As the quadrennial FIFA World Cup tournament kicks off in South Africa tomorrow, Taiwan will be appearing not among the 32 contending teams, but as a maker of their uniforms. Nine of the competing teams will be donning uniforms made of recycled materials completely made-in-Taiwan (MIT). So even without a national soccer team playing, Taiwan’s textile-technology will still be present to flex its muscles on the fields.
Over 13 million polyethylene terephthalate (PET) bottles were used to produce the 2010 World Cup jerseys for the teams and retailers. On average, eight plastic bottles can be recycled into one jersey. Not only are they environmentally green, it weighs 13 percent less than traditionally shirts. Each one is fashioned from 144-thread-count fibers, which helps keep the players drier by allowing sweat to evaporate quicker. This not only shows Taiwan’s technological superiority, but also demonstrates the island’s advances in “green” products.
According to the Taiwan Textile Research Institute (TTRI), PET bottles are reprocessed and extruded into polyester fiber, which in turn are turned into fabric for the shirts. Dyeing techniques are also crucial as coloring standards for FIFA soccer jerseys are quite strict. The jerseys were dyed in an environmentally friendly fashion in keeping with the Global Green Standards. In this regard, the jersey’s high quality reflects Taiwan’s leading technology and cost-effective production.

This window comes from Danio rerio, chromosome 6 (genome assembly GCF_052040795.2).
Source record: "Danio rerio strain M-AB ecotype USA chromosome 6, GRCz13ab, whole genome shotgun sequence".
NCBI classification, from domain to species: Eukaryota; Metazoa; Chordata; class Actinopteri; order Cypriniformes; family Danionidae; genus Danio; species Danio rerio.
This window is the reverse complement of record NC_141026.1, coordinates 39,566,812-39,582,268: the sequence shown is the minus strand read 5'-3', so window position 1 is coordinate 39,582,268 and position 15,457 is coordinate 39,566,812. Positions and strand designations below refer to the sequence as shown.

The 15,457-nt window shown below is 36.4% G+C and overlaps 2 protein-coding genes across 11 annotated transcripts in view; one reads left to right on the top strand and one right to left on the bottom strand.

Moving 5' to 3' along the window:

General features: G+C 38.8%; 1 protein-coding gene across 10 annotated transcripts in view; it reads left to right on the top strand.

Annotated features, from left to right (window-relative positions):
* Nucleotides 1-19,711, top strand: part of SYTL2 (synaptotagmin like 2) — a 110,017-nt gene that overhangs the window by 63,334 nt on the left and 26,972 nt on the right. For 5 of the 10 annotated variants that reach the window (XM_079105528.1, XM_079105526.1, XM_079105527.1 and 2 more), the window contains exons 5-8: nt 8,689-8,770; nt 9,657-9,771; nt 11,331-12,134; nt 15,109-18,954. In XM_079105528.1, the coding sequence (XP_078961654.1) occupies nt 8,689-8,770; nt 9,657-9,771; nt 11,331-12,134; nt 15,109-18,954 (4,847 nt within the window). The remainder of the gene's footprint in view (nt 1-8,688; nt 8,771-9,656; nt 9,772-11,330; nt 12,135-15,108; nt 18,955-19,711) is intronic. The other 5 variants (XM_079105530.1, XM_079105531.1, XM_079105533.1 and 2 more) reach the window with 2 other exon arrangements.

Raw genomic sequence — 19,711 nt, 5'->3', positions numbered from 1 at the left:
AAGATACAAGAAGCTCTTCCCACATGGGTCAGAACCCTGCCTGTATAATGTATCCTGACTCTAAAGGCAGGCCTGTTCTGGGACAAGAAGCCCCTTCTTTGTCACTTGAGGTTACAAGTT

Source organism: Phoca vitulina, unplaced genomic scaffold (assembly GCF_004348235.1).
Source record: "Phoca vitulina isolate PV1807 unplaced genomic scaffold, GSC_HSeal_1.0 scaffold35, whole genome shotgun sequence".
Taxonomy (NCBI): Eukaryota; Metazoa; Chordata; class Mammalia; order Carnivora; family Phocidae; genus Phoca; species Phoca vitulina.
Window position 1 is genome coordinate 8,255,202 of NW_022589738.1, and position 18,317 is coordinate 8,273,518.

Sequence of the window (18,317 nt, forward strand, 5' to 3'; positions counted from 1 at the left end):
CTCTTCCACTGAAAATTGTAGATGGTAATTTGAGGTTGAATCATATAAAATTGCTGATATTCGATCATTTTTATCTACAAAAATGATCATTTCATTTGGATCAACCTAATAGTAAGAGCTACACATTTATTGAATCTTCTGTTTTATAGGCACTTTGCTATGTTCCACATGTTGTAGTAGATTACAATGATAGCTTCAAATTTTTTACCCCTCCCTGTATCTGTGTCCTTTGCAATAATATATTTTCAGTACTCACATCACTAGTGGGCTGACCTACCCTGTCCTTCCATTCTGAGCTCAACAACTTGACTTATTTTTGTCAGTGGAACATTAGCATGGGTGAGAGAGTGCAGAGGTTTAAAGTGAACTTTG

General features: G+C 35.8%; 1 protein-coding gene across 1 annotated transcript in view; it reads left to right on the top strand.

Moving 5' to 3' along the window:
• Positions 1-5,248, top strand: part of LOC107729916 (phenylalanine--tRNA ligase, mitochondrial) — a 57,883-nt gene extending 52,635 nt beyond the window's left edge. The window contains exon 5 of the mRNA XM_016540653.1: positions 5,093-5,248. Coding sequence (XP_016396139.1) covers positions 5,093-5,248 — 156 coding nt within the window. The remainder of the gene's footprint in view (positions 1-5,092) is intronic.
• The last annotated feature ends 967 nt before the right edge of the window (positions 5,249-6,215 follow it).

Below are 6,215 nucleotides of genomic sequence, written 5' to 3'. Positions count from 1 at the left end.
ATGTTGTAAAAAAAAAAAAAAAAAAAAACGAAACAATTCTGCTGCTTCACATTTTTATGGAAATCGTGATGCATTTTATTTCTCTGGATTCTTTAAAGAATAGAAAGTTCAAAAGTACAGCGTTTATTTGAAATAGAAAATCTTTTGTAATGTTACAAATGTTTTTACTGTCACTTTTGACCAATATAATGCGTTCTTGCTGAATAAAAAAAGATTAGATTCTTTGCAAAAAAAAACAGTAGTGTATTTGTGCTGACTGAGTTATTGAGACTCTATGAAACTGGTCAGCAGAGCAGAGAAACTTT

After years of vigorous efforts by the TTRI in research and development, Taiwan’s continued innovations has made steady breakthroughs in dyeing and textile-fiber-production technology. As such, Taiwanese textiles have become a favorite choice of renowned international sports brands. According to the TTRI, nine national teams (Brazil, The Netherlands, Portugal, United States, South Korea, Australia, New Zealand, Serbia and Slovakia) will be wearing uniforms made by Taiwanese manufacturers.
The jerseys, cut to fit the world’s best soccer players, will provide unmatched airflow and pliability. It speaks to Taiwan’s outstanding achievements in textile-manufacturing technology and serves as a testament to the island’s commitment to protecting the environment, conserving energy and reducing carbon emissions.
- The Press Division of the Taipei Economic and Cultural Office (TECO) in San Francisco represents the Government Information Office (GIO), Executive Yuan, Republic of China (Taiwan). GIO maintains nine Press Divisions in the United States, including the San Francisco office. The Press Divisions are in charge of promoting Taiwan's public relations and cultural exchanges. This blog is updated by the Press Division, TECO in San Francisco.
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